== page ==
and also to implement titration [12Â± 31] and standard addition [32Â± 45] procedures in Â¯ ow analysis. Flow injection titration was Â® rst described by Ruzicka et al.  in 1977. A single-line manifold was employed, in which the sample was injected into the titrant carrier Â¯ uid and pumped towards a mixing chamber, before reaching the detector. In this system, the peak width is proportional to the concentration of the sample and, therefore, a calibration curve is necessary. This approach has been successfully applied to analyse samples from diÃ¥ erent matrices [13Â± 15]. Automatic Â¯ ow titrations based on variation of Â¯ ow rates of sample and titrant have been shown feasible [16Â± 19]. In such systems, two peristaltic pumps are employed and the sample Â¯ ow rate is usually maintained constant, while the titrant Â¯ ow rate is changed, generating a concentration gradient that allows carrying out the determination. Besides the use of two peristaltic pumps, this approach shows a drawback related to pumping tube deterioration. To overcome this problem, an alternated exponential Â¯ ow has been proposed , employing two peristaltic pumps to deliver sample and titrant solutions. The pumping speed of one pump is continuously increased, while the pumping speed of the other one is proportionall y decreased. A three-way solenoid valve is employed to alternate sample and titrant pumping between the two pumps, compensating for tube wear. Triangle-programmed Â¯ ow titration, proposed by Nagy et al. , is based on the linear increase of the titrant concentration, followed by its symmetrical decrease. As the sample Â¯ ow rate is maintained constant, two endpoints are obtained, allowing determination of the sample concentration. This approach has been applied to diÃ¥ erent systems, some employing a coulometric generation of the titrant [22, 23] and also using a linear volumetric Â¯ ow gradient [17, 24]. Titration in multisegmented continuous Â¯ ow systems has been described by Fleet and Ho . In this system, the sample and titrant Â¯ ow rates are maintained constant while the concentration of the titrant is varied, providing a concentration gradient. The peak width is proportional to the analyte concentration, which is calculated through an analytical calibration curve. Sequential injection analysis has been employed by Sultan et al.  to implement a spectrophotometri c Â¯ ow titration methodology to determine vitamin C in pharmaceutical products. A Ce(IV) standard solution was used as titrant and a calibration curve was necessary to carry out the analysis. Although Â¯ ow titration methodologies, such as those above mentioned, usually employ an analytical curve to Instituto de Qu|mica, UNICAMP, CP 6154, CEP 13083-970, Campinas, SaÃ¬ o Ã¨ Paulo, Brasil; 2 e-mail: firstname.lastname@example.org; 3 permanent address: Instituto de CieÃª ncias da Saude, UNIP, Objetivo, Campinas, Brazil Ã¨ An automated system to perform titration and standard addition in monosegemented Â£ow analysis by employing the simultaneous multiple injection is described. The system was controlled by a PC-AT-386 microcomputer through a home-made parallel interface, employing a diode array spectrophotometer as detector. Software was written in QuickBasic 4.5 to control the system and for data acquisition. A three-way solenoid valve was used in conjunction with a proportional injector to add the titrant solution or the standard solution to the sample, to carry out titration or standard addition, respectively. Only one standard solution was used in each procedure and diÂ¡erent quantities of titrant or standard were added to the sample by controlling the time interval in which the solenoid valve was switched on. Titration and standard addition curves similar to those of the manual methods were obtained in both cases, since the sample dispersion was very low due to the air bubbles of the monosegment. The titration system was evaluated through the determination of Fe(II) with a KMnO4 standard solution in pharmaceutical preparations. The standard addition process was assessed by determining Cr(VI) in natural waters and domestic wastewater using the diphenylcarbazide method. The results obtained in both methodologies did not diÂ¡er signiÂ¢cantly from the reference methods at a 95% conÂ¢dence level. Introduction Since its introduction in 1985 , monosegmented Â¯ ow analysis (MSFA) has proved useful to perform several diÃ¥ erent spectrophotometri c determinations, in both aqueous [2, 3] and gaseous [4, 5] matrices. As the most Â¯ ow analysis techniques, MSFA allows high sample throughput, with low consumption of reagents and sample. However, its main characteristic arises from the fact that dispersion of the sample is very low, even for long residence times, since the sample is injected into the system between two air bubbles. As a consequence, sensitive methodologies based on a catalytic reaction  and on solvent extraction  have been developed by employing MSFA systems. Concentration gradients are inherent phenomena in FIA [8, 9] and SIA  systems, since the sample undergoes dispersion. In these systems, sample dispersion is usually maintained as low as possible to provide sensitive methodologies. However, the gradient concentratio n proÂ® le generated when the sample dispersion is relatively high has frequently been exploited to perform sample dilution Journal of Automated Methods & Management in Chemistry ISSN 1463Â± 9246 print/ISSN 1464Â± 5068 online # 2001 Taylor & Francis Ltd http://www.tandf.co.uk/journals determine the concentration of the analyte in the sample, they can be performed without this calibration step. Korn et al.  have performed acidÂ± base titrations in Â¯ ow systems employing the concept of binary searching, in which the volumetric fractions of titrant and sample are continually varied until the stoichiometric ratio is reached. This procedure is feasible because the titrant and sample volumes inserted into the analytical path were exactly known. Araujo et al.  described spectroÂ¨ photometric and conductometric titration methodologies based on the calibration of the concentration gradient that takes place by injecting the sample in the titrant carrier stream. Since the dispersion of the sample is the same as the solution used in the calibration of the gradient, the concentration of the analyte in the sample can be determined straightforwardly from the titration curve obtained in a single injection. Recently, diÃ¥ erent approaches have been proposed to determine the titration end point in automatic monosegmented Â¯ ow systems, which were constructed by using solenoid valves [29Â± 31]. Martelli et al.  employed the binary search concept to determine the end-point in a potentiometric titration with NaOH standard solution. In this procedure, the sample volume was constant while the titrant volume was varied according to the successive approximation strategy. The volume of the monosegment was maintained constant, by adding proper aliquots of an inert diluent solution. During the titration, depending on the sample/titrant volume ratio, the potential of the indicator electrode can be higher and/or lower than a preset potential of the end-point. The titrant volume is varied until the preset potential is reached, then the titration is stopped. Honorato et al.  described the use of the Fibonacci algorithm to conduct spectrophotometric acidÂ± base titrations in a monosegmente d Â¯ ow system to determine the acidity of vinegar. Volumes of the sample and the titrant were always varied after each injection according to the algorithm, maintaining the volume of the monosegment constant. While the titration was carried out, the interval of uncertainty related to the titrant volume was minimized, until a predeÂ® ned interval was reached, indicating the titration end point. Ganzarolli et al.  also described an automatic potentiometric titrator to determine strong and weak acids with a standard sodium hydroxide solution. The end-point was determined by injecting several mixtures of sample and titrant in diÃ¥ erent volumetric ratios, deÂ® ned according to a successive approximation algorithm. Methodologies based on standard addition have been widely employed in chemical analysis to overcome drawbacks about matrix eÃ¥ ects. Since the procedures are usually time consuming, a great deal of attention has been paid to develop standard addition Â¯ ow systems, which allow speeding up the analysis [32Â± 47]. Three diÃ¥ erent approaches have been employed to perform standard addition in Â¯ ow systems, based on the continuous pumping of sample (reversed FIA) [32Â± 37], continuous pumping of the standard (conventional FIA) [38,39] or on the merging zone process [40Â± 44]. Tyson and collaborators [32Â± 35] proposed a standard addition procedure in FIA with AA detection, in which the sample was continuously pumped towards the nebu84 lizer, generating a steady-stat e absorbanc e signal. Discrete aliquots of standard solutions were then injected into the carrier stream, producing positive or negative transient signals whenever the standard concentration was higher or lower than the sample concentration, respectively. Therefore, a calibration curve was obtained and the sample concentration determined by interpolation in the equation of the curve. Israel and Barnes , in 1984, used the standard-to-sampl e injection principle described above to implement a simpler SAM based on only two injections, water (or other solvent matrix) and standard solution. Araujo et al.  described a Â¯ ow Â¨ system for generalized standard addition method (GSAM) based on single standard injection into a sample, pumped continuously towards the detector, to determine sodium, potassium and calcium by Â¯ ame photometry. Bechmann et al.  also proposed a Â¯ ow injection procedure for GSAM with photodiode array detection, where the sample is continuously pumped and merges with a carrier stream into which the standard is injected. In 1989, Israel and Barnes  developed a sample-tostandard addition method also based on two injections, blank and sample, which showed the disadvantag e of matching matrix composition into standard carrier composition. Beuchemin  employed a variation of the method proposed by Israel and Barnes  for ICP-MS. The concentrations of the samples were determined by means of three injections, that is, injection of the sample into a standard blank solution and into a standard (with concentration higher than the sample) carrier solution, and injection of the standard into the blank carrier stream. The merging zone concept has been also used to implement standard addition in Â¯ ow injection [41Â± 45]. In this approach, sample and standard are simultaneously injected into two symmetrical lines, which merge at a conÂ¯ uence point, providing the addition of standard to the sample. Zagatto et al.  described a merging zone Â¯ ow system for GSAM applied to determination of metals in alloys by ICP-AES. The main disadvantag e of this approach is the need to prepare many standard solutions to allow the addition of standard s at diÃ¥ erent concentrations. This drawback was overcome by GineÂ¨ et al. , who employed sampling of the dispersed zone to promote standard addition in a merging zone Â¯ ow manifold using a single standard solution for determination of nitrate in plants. The merging zone approach has been also implemented by employing a three-way solenoid valve-based Â¯ ow manifold  and even further improved by using a single injection of standard and sample [44, 45]. Standard addition methodologies have been also implemented in unsegmented Â¯ ow  and SIA  systems. Recently, CampÃµ Â¨ ns-Falco et al.  compared the perÂ¨ formance of diÃ¥ erent approaches [35, 36, 38Â± 40] for standard addition in FIA and Lavilla et al.  studied the applicability of the method proposed by Israel and Barnes  with and without the use of a matrixmatched blank for determination of metals in sewage sludge. As can be seen, Â¯ ow injection has been widely employed for the implementation of standard addition methodologies. However, these methods can show some limitations that arise from the fact that matrix eÃ¥ ects can be altered due to sample dilution and/or diÃ¥ erences in sensitivities when measurements are taken in the steady-stat e condition and during the transient signal. To avoid these problems, a mathematical model is usually derived, which takes into account these factors, allowing for the calculation of the sample concentration. Brito and Raimundo, Jr  introduced the simultaneous multiple injection (SMI) approach in monosegmented Â¯ ow analysis (MSFA). In the referred approach, a monosegment composed of air/solution 1/solution 2/solution 1/air is injected into the carrier Â¯ uid, being homogenized while it is propelled through the system towards the detector. In this case, one of the solutions should be the sample and the volume ratio between solutions 1 and 2 is chosen according to the requirements of the methodology that is being used. For example, in the original work , dilution of a blood plasma sample (diluting solution in larger volume) was performed for determination of glucose and addition of reagents (in smaller volume) was used for determination of nitrite in natural waters. Besides these applications, Silva and Pasquini  also used the SMI approach to develop a bisegmented Â¯ ow system for gas analysis. In the present work, the SMI approach is employed to implement titration and standard addition procedures in MSFA, taking one of the solutions injected into the system as a titrant or as a standard solution, respectively. A titration methodology employing potassium permanganate standard solution was developed to determine iron in pharmaceutical products and the results were compared with the US Pharmacopoeia method. Chromium (VI) was determined in natural waters and domestic wastewater by using the diphenylcarbazide method, and compared with the same procedure using a manual method. EXPERIMENTAL Reagents and solutions Analytical-grade reagents and distilled/de-ionized water were employed to prepare all solutions. For Fe(II) titration, the KMnO4 standard solution and Zimmermann-Reinhard t reagent were prepared as recommended . The KMnO4 was standardized using a primary standard grade Na2 C2 O4 reagent. A 0.1000 mol lÂ¡1 Fe(II) solution was prepared from Fe(NH 4 )2 (SO4 )2 . A 0.1000 mol lÂ¡1 Ce(IV) standard solution was prepared from Ce(SO4 )2 . For the standard addition procedure, a 10.00 mg lÂ¡1 Cr(VI) stock standard solution was prepared from K 2 Cr2 O7. A 2.0 mol lÂ¡1 H 2 SO4 solution and a 0.25% (w/v) diphenylcarbazide in 25% (v/v) acetic acid solution were also used. Pharmaceutical preparations and natural water samples were employed without any previous treatment. Wastewater samples were Â® ltered before injections. Monosegmented Â£ow manifold The monosegmented Â¯ ow analyser employed here has been described elsewhere . A home-made diodearray spectrophotomete r was employed as detector . An Ismatec MP13GJ-4 peristaltic pump equipped with Tygon 1 tubes was employed to propel the Â¯ uids. A proportional injector  was used in conjunction with a three-way solenoid valve (NResearch, 12 V, 80 mA) to perform the sample injection in the titration and standard addition procedures (Â® gure 1). In the titration procedure (Â® gure 1A), loops L3 and L4 (total volume Ë 265 ml) and loop L5 (50 ml) were employed to inject the titrant and the sample, respectively. In the standard addition procedure (Â® gure 1B), loops L3 and L4 (total volume Ë 250 ml) and loop L5 (80 ml) were used to inject sample and standard solution, respectively. An 800 mm long and 1.6 mm i.d. PTFE reaction coil was used in both procedures. Software was written in Microsoft QuickBasic 4.5 to control the manifold and data acquisition, allowing the injection of increasing quantities of titrant or standard solutions in the titration and standard addition procedures, respectively. Procedure The parameters of the spectrophotomete r and the analyser parameters were initially deÂ® ned by the user. These parameters include the wavelength of detection, the number of injections (up to 15) to obtain the titration or the standard addition curves, the number of replicates for each injection and the time intervals in which the three-way solenoid valve (Â® gure 1) is turned on during the sampling step. In the sampling step, the appropriate loops are initially Â® lled with the 0.1 mol lÂ¡1 sulphuric acid solution (titration) or de-ionized water (standard addition). Then, the solenoid valve is turned on and the titrant or the standard solution allowed to Â¯ ow into these loops. Concomitantly, the sampling loop is Â® lled with the respective sample. The time interval in which the solenoid valve is on is increased in each subsequent injection to add to the sample increasing quantities of titrant or standard solution. As soon as the time interval was completed, the sampling valve was automaticall y switched to the injection position. Once the monosegment had been introduced into the reaction coil, the sampling valve was moved back to the sampling position. A curve of absorbance versus time (time interval in which the valve is on) is plotted in real time on the video screen of the microcomputer. In the titration, a 0.1 mol lÂ¡1 sulphuric acid solution was employed as the carrier Â¯ uid at a Â¯ ow rate of 2.4 ml min Â¡1 . A 7.5Â£10Â¡4 mol lÂ¡1 KMnO 4 solution was injected through loops L3 and L4 (Â® gure 1A). Absorbance measurements were made at 525 nm. Sample solutions were prepared by transferring 1.0 g (Â§0.1 mg) of the material and 25 ml of the Zimmermann-Reinhard t solution to a 100.0 ml volumetric Â¯ ask, which was then Â® lled with de-ionized water. In the standard addition procedure, de-ionized water was used as carrier Â¯ uid at 2.0 ml minÂ¡1 . The 10.00 mg lÂ¡1 Cr(VI) standard solution was injected by employing loop L5 while the water sample was injected (a) carrier fluid air L1 waste L3 waste L5 L4 titrant sample L2 reaction coil waste water (b) carrier fluid air L1 waste L3 waste L5 L4 L2 sample water standard reactio coil waste Figure 1. Sampling valve assembly for (a) titration and (b) standard addition (valve in the sampling position). through loops L3 and L4 (Â® gure 1b). After the injection of the monosegment into the reaction coil, the sulphuric acid and diphenylcarbazide reagents were added to the sample at a Â¯ ow rate of 0.07 and 0.05 ml min Â¡1 , respectively, by employing an automatic reagent addition module described elsewhere . Absorbance measurements were carried out at 540 nm. Calibration of the system Since absorbance versus time curves are obtained in both procedures, it is necessary to determine the quantities of titrant or standard solutions added to the sample in each injection. In addition, as the sample is diluted in both procedures, the dilution factor needs to be calculated. For the titration procedure, loops L3, L4 and L5 are initially Â® lled with a KMnO 4 solution, whose concentration (C0 ) is exactly known. The monosegment is then introduced into the system and the absorbance (A0 ) is measured. In the subsequent measurements, these loops are initially Â® lled with water. Afterwards, the solenoid valve is switched on and the KMnO4 standard solution is allowed to partially Â® ll loops L3 and L4. After a preÂ® xed time interval (ti ), the valve is turned oÃ¥ and the monosegment is injected into the reactor. As the interval increases after each injection, diÃ¥ erent absorbances (Ai) are obtained. The KMnO4 concentration in the monosegment (Ci ), for each injection, is obtained multiplying the initial concentration of the standard solution (C0 ) by the absorbance ratio Ai /A0 . An analytical curve, Ci versus ti , is then obtained. The dilution of the sample is deter86 mined by measuring the absorbance of the monosegmen ted (As ) when loop L5 (sample) is Â® lled with KMnO 4 and loops L3 and L4 are Â® lled with water. The sample dilution factor ( f ) is given by the A0 /As ratio. In the case of the standard addition procedure, the concentration of Cr(VI) in the monosegment and the sample dilution are calculated in a similar manner, using the same KMnO4 standard solution. However, as loops L3 and L4 are for sample and loop L5 is for the Cr(VI) reference solution, that is, the reverse of the titration procedure, the Ai and As absorbance s are also obtained by Â® lling these loops with KMnO4 and water in an inverse manner. Furthermore, to obtain A0 , Ai and As values, water is added to the monosegment through the automatic reagent addition module  at the same Â¯ ow rate as reagents are added to the sample during the analysis. Results and discussion The monosegment Â¯ ow system described here mimics the manual procedures for titration and standard addition, since the sample is conÂ® ned in between two air bubbles. The system needs to be calibrated initially before performing either of these procedures to determine the quantity of titrant or standard solution added to the sample. Furthermore, the dilution of the sample should be determined to permit the calculation of the analyte concentration in the sample. 0.12 0.10 0.08 A/Ao 0.06 0.04 0.02 0.00 0.25 0.20 absorbance 0.15 0.10 0.05 0.00 4 6 8 time (s) 10 12 8 10 time s Figure 2. Analytical calibration curve obtained with the standard addition Â£ow set up (error bars are the SD of three measurements). The calibration step, as described above, works if Beerâ s law is strictly obeyed. Therefore, the response of the spectrophotomete r was Â® rstly evaluated, showing a linear response up to 7.5 Â£ 10Â¡4 mol lÂ¡1 when a KMnO 4 solution was employed. The repeatability and reproducibility of the quantity of solution (titrant or standard) added to the sample depends on the Â¯ ow rate constancy, pump pulsation and tubing wear, besides the interval in which the solenoid valve is turned on, whose control was done by the microcomputer. Owing to both the dead volume between the solenoid valve and the titrant/standard loop and the Â¯ ow rate of the titrant/standard solution, at least 2 (titration) or 5 (standard addition) seconds were necessary for the solution to reach the loop. Figure 2 shows an analytical calibration curve obtained with the standard addition Â¯ ow set-up, indicating the good relationship (r2 Ë 0.9993) between the time in which the valve is turned on and absorbance, and the good reproducibility of the measurements. The concentration of the standard added to the monosegment can be obtained by multiplying the ratio Ai /A0 by the concentration of the Cr(VI) standard solution. It is worth remembering that a linear response is obtained only if the solution does not completely Â® ll the respective loop. The calibration of the Â¯ ow titration set-up can be performed by a similar procedure, as described above. Once the system has been calibrated, it can be used straightforwardly, unless some parameter has been changed, such as the volume of the sampling loops, pump tubing or the Â¯ ow rate. The SMI approach to implement titration in MSFA was evaluated by employing the determination of Fe(II) with a KMnO4 standard solution. Preliminary experiments showed that a residence >80 s was necessary to complete the reaction, providing a sharp end point. Figure 3 shows a typical titration curve obtained in this condition. As a consequence of the low dispersion, the titration curve proÂ® le is similar to those obtained using manual methods. The end-point of the titration is given as the interval in which the solenoid valve was turned on, determined at the intersection of the linear portions before and after the end point. From the analytical calibration curve, similar to those shown in Â® gure 2, the concentration of KMnO4 in the monosegment is readily determined and the con- Figure 3. Titration curve obtained in the titration of a 5:18 Â£ 10Â¡3 mol lÂ¡1 Fe(II) solution with a 7:50 Â£ 10Â¡4 mol lÂ¡1 KMnO4 standard solution (error bars are the SD of three measurements). Table 1. Titration of artiÂ¢cial Fe(II) samples by MSFA and by the manual method. [Fe 2+ ]M S F A (mol l) (1.03 Â§ 0.02) Â£ 10 Â¡3 (5.18 Â§ 0.09) Â£ 10 Â¡3 (1.08 Â§ 0.04) Â£ 10 Â¡2 [Fe2+ ]M SF A (mol l) (1.00 Â§ 0.02) Â£ 10Â¡3 (5.15 Â§ 0.03) Â£ 10Â¡3 (1.02 Â§ 0.002) Â£ 10Â¡2 Table 2. Determination of Fe(II) in pharmaceutical formulations by MSFA and the US Pharmacopoei a  methods. Sample %Fe2+ %Fe2+ (MSFA) (US Pharmacopoeia) SD 19.63 Â§ 0.26 12.28 Â§ 0.71 7.82 Â§ 0.03 2.02 Â§ 0.01 0.932 Â§ 0.02 2.03 0.34 0.23 0.263 0.13 Iberin1 21.67 Â§ 0.32 Sulfato Ferroso Bunker1 12.62 Â§ 0.97 Sulfato Ferroso Fontovit1 8.05 Â§ 0.05 Fer-in-Sol2 2.28 Â§ 0.09 Sulfato Ferroso Bunker3 1.06 Â§ 0.03 Tablets; 2 oral solution; 3 syrup. centration of Fe(II) in the sample can be calculated from the reaction stoichiometry and the dilution factor. The system was Â® rst evaluated through the titration of Fe(II) solutions in the concentration range of 1.00 Â£10Â¡3 to 1:00 Â£ 10Â¡2 mol lÂ¡1 and the results obtained were compared with those of visual titration , by employing a KMnO4 standard solution as titrant. These results, shown in table 1, do not diÃ¥ er signiÂ® cantly at a conÂ® dence level of 95%, indicating the system is useful to perform Â¯ ow titration. The system was then applied to the determination of Fe(II) in pharmaceutical formulations, which were also analysed according to the procedure recommended by the US Pharmacopoeia . These results, shown in table 2, were statistically compared and no signiÂ® cant diÃ¥ erences were observed at a conÂ® dence level of 95%. 0.40 0.30 absorbance must be corrected considering the dilution undergone by the sample, as a result of the addition of the volume of L5 (standard loop) to the volume of L3 + L4 (sample loop) loops. Table 3 shows the values obtained in the determination of Cr(VI) in artiÂ® cial samples, containing diÃ¥ erent concentrations of the metal. The results obtained are in agreement with the expected value, suggesting the feasibility of the methodology. As the concentrations of Cr(VI) in water samples were lower than the detection limit of the DPC method, all samples were spiked with 0.40 mg lÂ¡1 of the metal to permit the evaluation of the system. Results obtained are listed in table 4 and compared with those obtained with the calibration curve method. As can be noted, the standard addition procedure can provide better results, mainly for more complex matrices, such as sea water and river water. A sampling frequency of 72 samples per hour was achieved with the experimental conditions employed, which means the determination of Cr(VI) in Â¹15 samples per hour, considering that Â® ve measurements are necessary to obtain a standard addition curve. The sample consumption was 0.5 ml per determination, which is very low when compared with methodologies based on the reversed-FIA approach, where sample is continuousl y pumped [32Â± 35, 37, 38]. Furthermore, as the measurements are made in the absence of concentration gradients, because sample is maintained between two air bubbles, the drawbacks regarding the sensitivity diÃ¥ erences due to sample/standard dispersion are readily overcome. 0.00 -0.2 Cr (VI) / mg L-1 Figure 4. Curve obtained by additions of Cr(VI) solution to a 0.200 mg lÂ¡1 Cr(VI) solution (error bars are the SD of three measurements). Table 3. Determination of Cr(VI) in reference solutions. Cr(VI) added (mg lÂ¡1 ) 0.200 0.400 0.800 1.000 Cr(VI)Ã¶MSFA (mg lÂ¡1 ) 0.201 Â§ 0.009 0.404 Â§ 0.002 0.823 Â§ 0.013 0.999 Â§ 0.025 Relative deviation (%) 0.5 0.9 2.9 70.1 Table 4. Recovery tests of Cr(VI) in waterss. Samples were spiked with 0.400 mg lÂ¡1 metal. Recovery (%) Water sample Tap water (Campinas) Sea water (Ubatuba) Pretinho River (Amazon) Pond 1 (UNICAMP) Pond 2 (UNICAMP) MSFA 100:3 Â§ 2:6 103:3 Â§ 1:3 108:2 Â§ 1:8 104:0 Â§ 4:7 102:4 Â§ 1:0 Conventional method 99:96 Â§ 2:0 93:5 Â§ 1:0 78:9 Â§ 0:7 102:04 Â§ 1:0 101:49 Â§ 1:0 Conclusions The simultaneous multiple injection approach has been demonstrated as a feasible alternative to implement titration and standard addition procedures, employing MSFA. The proposed system presents as its main advantage a similarity with the manual methods, that is, the monosegment can be considered a microvolumetric Â¯ ask. As a consequence, data are easily treated and complex equations are not necessary, since sample dispersion is minimal. Moreover, the SMA-MSFA system also provides the advantages of Â¯ ow methodologies, such as low consumption of sample and reagents and high sample throughput. The experimental conditions employed here allowed a sampling frequency of 120 samples per hour, which means 15 determination per hour, considering that the end-point can be determined from an eight-point titration curve, with a sample consumption of 1 ml. The determination of Cr(VI) in diÃ¥ erent water samples was employed to assess the system for the standard addition methodology. In this case, loop L5 was used to add the reagent to minimize sample dilution and also evaluate the addition of small volumes of solution. Figure 4 shows the curve obtained by the addition of standards to a 0.200 mg lÂ¡1 Cr(VI) reference solution. As can be seen, the repeatability is good and the Cr(VI) concentration can be obtained from the extrapolation of the curve, as in the manual method. However, the value obtained Acknowledgements The authors kindly acknowledge Professor C. Pasquini and Dr J. J. R. Rohwedder for helpful discussions, Professor C. H. Collins for revision of the manuscript, and the Conselho Nacional de Desenvolviment o CientÃµ Â¨ Â® co e Tecnologico (CNPq, Brazil) for Â® nancial support Â¨ and for the fellowship to M.A. References 1. Pasquini, C. and Oliveira, W. A., Analytical Chemistry, 57, 1985, 2575. 2. Smiderle, M., Reis, B. F. and Rocha, F. R. P., Analytica Chimica Acta, 386, 1999, 129. 3. Nogueira, A. R. A., Brienza, S. M. B., Zagatto, E. A. G., Lima, Â¨ J. L. F. C. and AraUjo, A. N., Analytica Chimica Acta, 276, 1993, 121. 4. Silva, M. C. 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Journal of Automated Methods and Management in Chemistry – Hindawi Publishing Corporation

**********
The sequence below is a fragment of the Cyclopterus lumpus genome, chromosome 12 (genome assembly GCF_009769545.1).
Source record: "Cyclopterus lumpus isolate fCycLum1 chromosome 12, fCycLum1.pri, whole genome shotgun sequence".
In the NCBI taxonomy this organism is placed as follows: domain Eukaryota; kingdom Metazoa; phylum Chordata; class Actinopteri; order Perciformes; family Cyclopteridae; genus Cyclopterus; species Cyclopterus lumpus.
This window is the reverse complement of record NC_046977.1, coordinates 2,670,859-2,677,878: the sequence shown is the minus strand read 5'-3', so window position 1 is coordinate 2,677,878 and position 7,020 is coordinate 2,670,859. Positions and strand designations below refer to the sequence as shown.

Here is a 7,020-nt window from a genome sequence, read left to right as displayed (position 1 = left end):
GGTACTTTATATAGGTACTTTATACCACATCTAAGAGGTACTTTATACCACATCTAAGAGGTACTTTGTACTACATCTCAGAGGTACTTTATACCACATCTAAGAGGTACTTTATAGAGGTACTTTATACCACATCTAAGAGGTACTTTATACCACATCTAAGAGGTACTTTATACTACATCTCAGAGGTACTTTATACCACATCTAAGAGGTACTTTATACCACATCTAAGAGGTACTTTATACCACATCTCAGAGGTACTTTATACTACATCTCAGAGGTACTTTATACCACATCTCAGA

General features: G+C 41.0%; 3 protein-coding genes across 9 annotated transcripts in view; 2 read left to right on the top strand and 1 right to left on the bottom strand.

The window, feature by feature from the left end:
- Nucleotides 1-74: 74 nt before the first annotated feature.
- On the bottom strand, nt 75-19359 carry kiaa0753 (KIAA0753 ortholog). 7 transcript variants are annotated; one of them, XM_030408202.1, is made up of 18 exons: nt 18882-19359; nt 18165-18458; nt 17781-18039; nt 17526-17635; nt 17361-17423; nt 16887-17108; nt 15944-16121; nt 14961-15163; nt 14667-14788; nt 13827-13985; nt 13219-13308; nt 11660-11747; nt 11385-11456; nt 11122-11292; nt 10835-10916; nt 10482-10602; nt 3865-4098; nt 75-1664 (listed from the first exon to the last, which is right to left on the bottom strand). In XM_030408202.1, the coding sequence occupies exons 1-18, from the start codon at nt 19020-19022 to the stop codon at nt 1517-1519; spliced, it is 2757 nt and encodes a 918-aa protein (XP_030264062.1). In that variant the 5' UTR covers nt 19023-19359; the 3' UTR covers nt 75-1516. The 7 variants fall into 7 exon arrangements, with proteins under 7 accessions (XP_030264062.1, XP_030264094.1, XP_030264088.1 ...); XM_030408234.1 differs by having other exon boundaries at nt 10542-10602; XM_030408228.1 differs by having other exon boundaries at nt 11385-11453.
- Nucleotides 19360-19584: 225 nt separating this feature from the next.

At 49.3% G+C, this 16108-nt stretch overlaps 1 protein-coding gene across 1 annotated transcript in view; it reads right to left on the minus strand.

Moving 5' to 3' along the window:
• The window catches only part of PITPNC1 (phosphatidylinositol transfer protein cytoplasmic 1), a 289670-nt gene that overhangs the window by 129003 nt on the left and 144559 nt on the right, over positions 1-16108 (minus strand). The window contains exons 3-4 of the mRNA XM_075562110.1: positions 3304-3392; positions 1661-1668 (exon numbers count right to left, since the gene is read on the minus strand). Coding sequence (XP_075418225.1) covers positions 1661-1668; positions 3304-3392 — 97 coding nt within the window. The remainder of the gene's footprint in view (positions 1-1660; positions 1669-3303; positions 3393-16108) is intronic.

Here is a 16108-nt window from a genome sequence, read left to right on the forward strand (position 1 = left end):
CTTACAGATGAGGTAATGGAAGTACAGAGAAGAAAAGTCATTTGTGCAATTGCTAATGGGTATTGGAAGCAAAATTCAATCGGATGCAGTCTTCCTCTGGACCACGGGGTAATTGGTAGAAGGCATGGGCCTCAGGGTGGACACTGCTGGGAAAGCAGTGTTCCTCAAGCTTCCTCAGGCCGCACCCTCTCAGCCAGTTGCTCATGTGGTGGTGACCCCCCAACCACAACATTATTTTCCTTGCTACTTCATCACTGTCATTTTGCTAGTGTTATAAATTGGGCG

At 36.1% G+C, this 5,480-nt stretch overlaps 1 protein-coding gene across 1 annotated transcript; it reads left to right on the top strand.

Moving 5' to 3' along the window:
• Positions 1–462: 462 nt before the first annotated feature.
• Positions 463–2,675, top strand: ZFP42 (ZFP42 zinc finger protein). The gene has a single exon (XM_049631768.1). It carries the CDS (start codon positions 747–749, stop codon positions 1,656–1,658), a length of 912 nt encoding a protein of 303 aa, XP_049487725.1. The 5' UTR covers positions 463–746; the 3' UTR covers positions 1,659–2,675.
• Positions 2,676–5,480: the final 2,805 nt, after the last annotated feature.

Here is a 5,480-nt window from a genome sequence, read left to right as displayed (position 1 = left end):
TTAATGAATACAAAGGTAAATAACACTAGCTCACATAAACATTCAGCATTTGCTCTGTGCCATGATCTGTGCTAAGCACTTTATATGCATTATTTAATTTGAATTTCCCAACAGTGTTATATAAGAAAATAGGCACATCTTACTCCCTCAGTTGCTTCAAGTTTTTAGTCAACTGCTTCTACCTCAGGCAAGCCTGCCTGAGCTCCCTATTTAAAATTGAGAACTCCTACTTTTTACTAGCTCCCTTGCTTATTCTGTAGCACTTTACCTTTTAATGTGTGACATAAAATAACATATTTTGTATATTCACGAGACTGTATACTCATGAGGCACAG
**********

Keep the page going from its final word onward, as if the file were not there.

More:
Published: Sep 14, 2014